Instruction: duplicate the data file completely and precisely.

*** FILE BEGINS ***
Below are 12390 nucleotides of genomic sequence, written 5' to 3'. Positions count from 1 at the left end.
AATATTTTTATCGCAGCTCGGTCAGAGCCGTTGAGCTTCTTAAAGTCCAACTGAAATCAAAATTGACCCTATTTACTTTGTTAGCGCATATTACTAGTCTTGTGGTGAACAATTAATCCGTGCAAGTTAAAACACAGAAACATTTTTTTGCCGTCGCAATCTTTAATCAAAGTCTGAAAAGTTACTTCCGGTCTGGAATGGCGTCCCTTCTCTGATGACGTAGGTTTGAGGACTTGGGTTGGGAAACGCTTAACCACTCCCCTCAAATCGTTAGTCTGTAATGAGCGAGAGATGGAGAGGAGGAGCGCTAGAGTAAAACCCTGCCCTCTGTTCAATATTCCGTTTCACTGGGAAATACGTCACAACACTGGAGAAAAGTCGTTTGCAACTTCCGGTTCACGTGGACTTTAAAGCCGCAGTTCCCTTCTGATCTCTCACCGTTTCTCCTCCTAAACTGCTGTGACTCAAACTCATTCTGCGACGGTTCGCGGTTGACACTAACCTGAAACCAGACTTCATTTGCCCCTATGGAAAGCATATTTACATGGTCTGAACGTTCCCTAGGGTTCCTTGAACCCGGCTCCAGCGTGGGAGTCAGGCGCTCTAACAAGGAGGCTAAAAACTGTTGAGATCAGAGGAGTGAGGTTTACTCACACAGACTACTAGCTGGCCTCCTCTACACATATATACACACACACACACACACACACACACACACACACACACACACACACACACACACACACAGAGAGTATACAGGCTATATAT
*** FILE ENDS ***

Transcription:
Below are 12390 nucleotides of genomic sequence, written 5' to 3'. Positions count from 1 at the left end.
AATATTTTTATCGCAGCTCGGTCAGAGCCGTTGAGCTTCTTAAAGTCCAACTGAAATCAAAATTGACCCTATTTACTTTGTTAGCGCATATTACTAGTCTTGTGGTGAACAATTAATCCGTGCAAGTTAAAACACAGAAACATTTTTTTGCCGTCGCAATCTTTAATCAAAGTCTGAAAAGTTACTTCCGGTCTGGAATGGCGTCCCTTCTCTGATGACGTAGGTTTGAGGACTTGGGTTGGGAAACGCTTAACCACTCCCCTCAAATCGTTAGTCTGTAATGAGCGAGAGATGGAGAGGAGGAGCGCTAGAGTAAAACCCTGCCCTCTGTTCAATATTCCGTTTCACTGGGAAATACGTCACAACACTGGAGAAAAGTCGTTTGCAACTTCCGGTTCACGTGGACTTTAAAGCCGCAGTTCCCTTCTGATCTCTCACCGTTTCTCCTCCTAAACTGCTGTGACTCAAACTCATTCTGCGACGGTTCGCGGTTGACACTAACCTGAAACCAGACTTCATTTGCCCCTATGGAAAGCATATTTACATGGTCTGAACGTTCCCTAGGGTTCCTTGAACCCGGCTCCAGCGTGGGAGTCAGGCGCTCTAACAAGGAGGCTAAAAACTGTTGAGATCAGAGGAGTGAGGTTTACTCACACAGACTACTAGCTGGCCTCCTCTACACATATATACACACACACACACACACACACACACACACACACACACACACACACACACACACACACAGAGAGTATACAGGCTATATAT